Once standards are created, HIT developers will need to produce PHR and EHR systems that are applicable across a wide variety of health professions. Each system is very profession-specific. Currently, a pharmacy system looks very different from a physician system, and these differences will need to be addressed in order to advance health information exchange.

Providers and patients must become more knowledgeable about the use of PHRs and their potential impact on healthcare and patient safety. Programs need to be developed in order to provide comprehensive education about PHR use and its place in the health information exchange movement.

Five key areas that must have policy alignment include infrastructure and technology readiness, economics, health information technology applications, user and consumer acceptance, and legal and privacy concerns. 46 Efforts to align economic policies that support the average consumer and security and privacy policies that support the personal values of the consumer are key areas of focus for the PHR.

If PHRs move to being predominantly Web-based, patients and providers who do not have Internet access will become disadvantaged. Also, PHRs have been touted as a major boon in the event of a natural disaster like a hurricane. 47 However, a severe natural disaster would likely result in lack of Internet access, making Web-based PHRs unusable during this period. Currently, Web-based PHRs appear to be the most readily accessible to consumers as compared to PDAs and smart cards. These situations require further examination.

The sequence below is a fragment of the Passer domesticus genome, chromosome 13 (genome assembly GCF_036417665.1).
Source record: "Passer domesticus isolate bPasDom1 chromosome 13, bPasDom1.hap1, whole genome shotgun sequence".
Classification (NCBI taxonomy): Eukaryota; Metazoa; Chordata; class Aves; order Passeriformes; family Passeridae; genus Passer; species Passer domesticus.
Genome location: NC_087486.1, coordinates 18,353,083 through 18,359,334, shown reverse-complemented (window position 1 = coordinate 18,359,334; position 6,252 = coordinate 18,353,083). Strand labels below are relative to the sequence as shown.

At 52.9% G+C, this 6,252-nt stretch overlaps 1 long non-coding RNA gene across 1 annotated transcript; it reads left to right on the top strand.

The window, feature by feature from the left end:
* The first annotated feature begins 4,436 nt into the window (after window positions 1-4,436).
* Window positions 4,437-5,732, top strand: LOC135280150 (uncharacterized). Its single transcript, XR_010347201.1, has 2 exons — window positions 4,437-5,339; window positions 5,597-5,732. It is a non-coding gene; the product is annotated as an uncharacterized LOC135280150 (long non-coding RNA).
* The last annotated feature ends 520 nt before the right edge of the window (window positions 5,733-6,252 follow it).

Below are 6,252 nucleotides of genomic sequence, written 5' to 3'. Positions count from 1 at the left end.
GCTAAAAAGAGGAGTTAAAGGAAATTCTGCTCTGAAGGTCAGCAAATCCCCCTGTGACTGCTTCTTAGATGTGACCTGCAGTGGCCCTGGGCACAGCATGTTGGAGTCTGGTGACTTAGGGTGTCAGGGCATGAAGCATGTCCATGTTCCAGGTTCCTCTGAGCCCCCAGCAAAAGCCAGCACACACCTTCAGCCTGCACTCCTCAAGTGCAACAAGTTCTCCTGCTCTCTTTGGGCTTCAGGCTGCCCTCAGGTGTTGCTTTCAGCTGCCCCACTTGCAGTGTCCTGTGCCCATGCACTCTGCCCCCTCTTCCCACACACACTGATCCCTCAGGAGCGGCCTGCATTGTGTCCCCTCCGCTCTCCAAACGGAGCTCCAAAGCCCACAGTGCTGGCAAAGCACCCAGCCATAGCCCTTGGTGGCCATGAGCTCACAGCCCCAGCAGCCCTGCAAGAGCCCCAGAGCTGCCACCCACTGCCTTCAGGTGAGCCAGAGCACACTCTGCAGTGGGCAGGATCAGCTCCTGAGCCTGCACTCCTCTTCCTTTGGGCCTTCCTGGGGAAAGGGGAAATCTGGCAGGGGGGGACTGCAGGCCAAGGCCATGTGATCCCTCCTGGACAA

Conclusion

Personal health records are one of the newest health information exchange technologies. The potential for PHRs to contribute to improved quality of care, reduced healthcare costs, and further empowerment of patients as central to their own healthcare is great. Despite the value, this study illustrates the overall lack of awareness and engagement of ambulatory care physicians with patients who use PHRs. As the nation moves forward in building the national health information infrastructure, it is imperative that physicians, other health professionals, and patients be educated on the potential that PHRs have and how to engage in their use.

Kevin T. Fuji, PharmD, is an instructor and research fellow with the Creighton Health Services Research Program in the School of Pharmacy and Health Professions at Creighton University in Omaha, NE.

Kimberly A. Galt, PharmD, FASHP, is a professor, associate dean for research, and director of the Creighton Health Services Research Program in the School of Pharmacy and Health Professions at Creighton University in Omaha, NE. She is also a PhD candidate in the Qualitative, Quantitative, Psychometric and Mixed Methods program at the University of Nebraska in Lincoln.

Alexandra B. Serocca, BA, is a Doctor of Pharmacy candidate in the School of Pharmacy and Health Professions at Creighton University in Omaha, NE.

Notes

1. Lober, W. B., B. Zierler, A. Herbaugh, S. E. Shinstrom, A. Stolyar, E. H. Kin, and Y. Kin. “Barriers to the Use of a Personal Health Record by an Elderly Population.” AMIA 2006 Symposium Proceedings (2006): 514–518.

2. Incentives for the Use of Health Information Technology and Establishing the Position of the National Health Information Technology Coordinator/Title 3—The President. Executive Order No. 13335, 69 C. F.R. 24059, 2007. Available at http://www.whitehouse.gov/news/releases/2004/04/20040427-4. html (retrieved September 25, 2007).